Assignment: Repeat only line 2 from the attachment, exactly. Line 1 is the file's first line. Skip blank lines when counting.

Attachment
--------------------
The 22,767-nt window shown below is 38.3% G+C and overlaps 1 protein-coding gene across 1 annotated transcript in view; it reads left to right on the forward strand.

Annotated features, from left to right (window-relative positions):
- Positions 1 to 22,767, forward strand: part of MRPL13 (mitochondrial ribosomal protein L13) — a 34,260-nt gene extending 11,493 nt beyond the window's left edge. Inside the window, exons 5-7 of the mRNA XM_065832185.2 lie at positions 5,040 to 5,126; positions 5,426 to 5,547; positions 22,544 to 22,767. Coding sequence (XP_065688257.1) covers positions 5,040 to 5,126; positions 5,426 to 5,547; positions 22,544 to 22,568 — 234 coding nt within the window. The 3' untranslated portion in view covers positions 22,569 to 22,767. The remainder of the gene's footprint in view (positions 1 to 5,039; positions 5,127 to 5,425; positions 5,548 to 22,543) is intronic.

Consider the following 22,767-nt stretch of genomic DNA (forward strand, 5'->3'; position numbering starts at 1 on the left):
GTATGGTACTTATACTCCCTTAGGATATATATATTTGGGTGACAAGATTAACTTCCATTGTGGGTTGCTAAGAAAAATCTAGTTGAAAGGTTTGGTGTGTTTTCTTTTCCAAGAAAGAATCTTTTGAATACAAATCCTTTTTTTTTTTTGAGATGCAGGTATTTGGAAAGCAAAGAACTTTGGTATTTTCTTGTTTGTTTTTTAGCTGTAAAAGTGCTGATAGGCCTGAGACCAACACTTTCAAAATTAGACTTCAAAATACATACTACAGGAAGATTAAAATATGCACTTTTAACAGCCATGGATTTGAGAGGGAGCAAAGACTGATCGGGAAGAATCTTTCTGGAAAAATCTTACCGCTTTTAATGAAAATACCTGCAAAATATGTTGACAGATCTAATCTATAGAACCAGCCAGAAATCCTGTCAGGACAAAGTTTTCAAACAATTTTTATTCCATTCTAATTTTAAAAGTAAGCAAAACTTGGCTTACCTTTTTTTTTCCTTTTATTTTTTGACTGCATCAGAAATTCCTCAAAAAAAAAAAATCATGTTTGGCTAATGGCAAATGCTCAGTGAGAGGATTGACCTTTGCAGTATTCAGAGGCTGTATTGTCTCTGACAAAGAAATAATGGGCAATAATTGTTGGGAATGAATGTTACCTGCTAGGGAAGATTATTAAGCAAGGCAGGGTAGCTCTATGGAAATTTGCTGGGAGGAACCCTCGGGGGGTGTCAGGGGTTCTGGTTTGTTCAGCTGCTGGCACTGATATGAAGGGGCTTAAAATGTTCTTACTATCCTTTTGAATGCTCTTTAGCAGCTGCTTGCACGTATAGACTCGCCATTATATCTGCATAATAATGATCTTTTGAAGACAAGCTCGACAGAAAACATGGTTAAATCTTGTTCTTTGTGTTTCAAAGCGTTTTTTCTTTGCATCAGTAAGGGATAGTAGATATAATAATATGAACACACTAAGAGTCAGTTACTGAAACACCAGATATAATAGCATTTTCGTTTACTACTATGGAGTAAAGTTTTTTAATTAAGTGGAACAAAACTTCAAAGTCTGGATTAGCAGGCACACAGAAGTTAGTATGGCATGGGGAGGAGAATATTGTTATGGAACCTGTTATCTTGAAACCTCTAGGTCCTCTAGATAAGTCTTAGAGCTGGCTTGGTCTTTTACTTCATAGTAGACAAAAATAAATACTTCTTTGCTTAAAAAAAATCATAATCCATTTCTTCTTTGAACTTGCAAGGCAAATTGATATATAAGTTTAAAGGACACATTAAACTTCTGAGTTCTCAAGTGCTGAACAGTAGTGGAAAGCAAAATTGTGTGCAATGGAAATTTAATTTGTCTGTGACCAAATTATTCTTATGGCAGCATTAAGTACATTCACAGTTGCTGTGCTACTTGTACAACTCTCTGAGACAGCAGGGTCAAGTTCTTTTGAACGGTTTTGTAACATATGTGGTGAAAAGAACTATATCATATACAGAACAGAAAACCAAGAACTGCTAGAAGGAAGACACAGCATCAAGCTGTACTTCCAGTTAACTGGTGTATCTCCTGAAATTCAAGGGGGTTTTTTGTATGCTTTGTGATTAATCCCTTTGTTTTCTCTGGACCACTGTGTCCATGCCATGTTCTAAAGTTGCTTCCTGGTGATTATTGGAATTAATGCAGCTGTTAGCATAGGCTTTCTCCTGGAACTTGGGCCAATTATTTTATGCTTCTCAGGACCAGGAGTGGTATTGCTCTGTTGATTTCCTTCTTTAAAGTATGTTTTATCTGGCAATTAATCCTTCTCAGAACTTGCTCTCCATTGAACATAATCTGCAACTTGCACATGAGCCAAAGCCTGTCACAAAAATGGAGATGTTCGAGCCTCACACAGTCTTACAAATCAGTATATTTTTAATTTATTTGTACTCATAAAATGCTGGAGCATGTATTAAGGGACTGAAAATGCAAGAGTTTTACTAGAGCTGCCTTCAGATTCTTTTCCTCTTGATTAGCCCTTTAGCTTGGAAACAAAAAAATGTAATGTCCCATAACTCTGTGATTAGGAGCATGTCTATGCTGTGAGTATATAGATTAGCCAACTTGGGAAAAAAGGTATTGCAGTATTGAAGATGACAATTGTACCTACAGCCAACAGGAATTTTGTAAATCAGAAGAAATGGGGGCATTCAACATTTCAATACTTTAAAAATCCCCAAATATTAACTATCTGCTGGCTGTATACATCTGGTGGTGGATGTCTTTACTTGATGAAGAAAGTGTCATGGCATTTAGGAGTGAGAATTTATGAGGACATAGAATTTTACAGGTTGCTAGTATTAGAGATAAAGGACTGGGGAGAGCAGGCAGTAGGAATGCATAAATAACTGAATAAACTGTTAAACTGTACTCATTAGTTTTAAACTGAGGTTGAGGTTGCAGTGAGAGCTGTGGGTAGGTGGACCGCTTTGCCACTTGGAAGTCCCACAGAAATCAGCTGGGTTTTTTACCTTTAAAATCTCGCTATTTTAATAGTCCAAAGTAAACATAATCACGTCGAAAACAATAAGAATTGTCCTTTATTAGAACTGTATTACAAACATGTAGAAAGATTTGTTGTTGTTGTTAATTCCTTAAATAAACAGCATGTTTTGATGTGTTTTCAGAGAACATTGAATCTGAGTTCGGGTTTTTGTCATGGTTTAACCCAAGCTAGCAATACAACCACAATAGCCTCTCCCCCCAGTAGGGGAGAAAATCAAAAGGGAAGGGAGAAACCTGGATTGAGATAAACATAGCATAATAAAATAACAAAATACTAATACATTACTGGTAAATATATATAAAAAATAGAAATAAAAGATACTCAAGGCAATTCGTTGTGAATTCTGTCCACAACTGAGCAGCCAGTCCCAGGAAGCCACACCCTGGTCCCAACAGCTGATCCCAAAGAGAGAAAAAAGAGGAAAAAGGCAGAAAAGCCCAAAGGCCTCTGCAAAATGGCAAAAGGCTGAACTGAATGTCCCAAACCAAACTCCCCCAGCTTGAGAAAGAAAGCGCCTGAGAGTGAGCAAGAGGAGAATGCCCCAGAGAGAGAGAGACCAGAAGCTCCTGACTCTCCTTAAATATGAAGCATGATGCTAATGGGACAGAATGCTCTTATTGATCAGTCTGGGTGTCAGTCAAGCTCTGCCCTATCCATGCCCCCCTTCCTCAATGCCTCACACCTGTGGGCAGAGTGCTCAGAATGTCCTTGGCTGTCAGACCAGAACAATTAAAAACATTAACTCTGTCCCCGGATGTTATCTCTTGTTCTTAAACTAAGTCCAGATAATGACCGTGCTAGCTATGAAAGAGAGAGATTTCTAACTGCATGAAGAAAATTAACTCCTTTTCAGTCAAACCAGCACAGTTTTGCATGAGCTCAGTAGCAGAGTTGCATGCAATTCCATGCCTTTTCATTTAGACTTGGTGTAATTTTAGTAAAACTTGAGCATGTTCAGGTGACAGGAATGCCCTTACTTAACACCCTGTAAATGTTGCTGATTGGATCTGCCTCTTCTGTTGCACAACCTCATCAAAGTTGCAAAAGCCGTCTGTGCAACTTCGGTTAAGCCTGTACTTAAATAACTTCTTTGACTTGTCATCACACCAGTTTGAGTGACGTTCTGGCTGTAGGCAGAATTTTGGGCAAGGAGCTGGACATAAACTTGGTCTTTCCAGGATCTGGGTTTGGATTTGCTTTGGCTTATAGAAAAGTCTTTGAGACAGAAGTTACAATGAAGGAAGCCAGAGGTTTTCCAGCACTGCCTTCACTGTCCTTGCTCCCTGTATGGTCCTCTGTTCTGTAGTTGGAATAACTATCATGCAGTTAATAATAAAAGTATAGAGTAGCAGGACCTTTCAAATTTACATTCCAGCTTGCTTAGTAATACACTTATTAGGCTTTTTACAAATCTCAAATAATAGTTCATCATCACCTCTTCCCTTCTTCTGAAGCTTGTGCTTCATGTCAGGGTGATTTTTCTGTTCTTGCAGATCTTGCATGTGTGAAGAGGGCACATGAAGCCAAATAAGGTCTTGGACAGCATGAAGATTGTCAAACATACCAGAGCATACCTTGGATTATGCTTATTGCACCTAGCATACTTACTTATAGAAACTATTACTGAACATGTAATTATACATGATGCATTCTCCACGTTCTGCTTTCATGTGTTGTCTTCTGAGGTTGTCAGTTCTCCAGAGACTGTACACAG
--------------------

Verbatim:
Annotated features, from left to right (window-relative positions):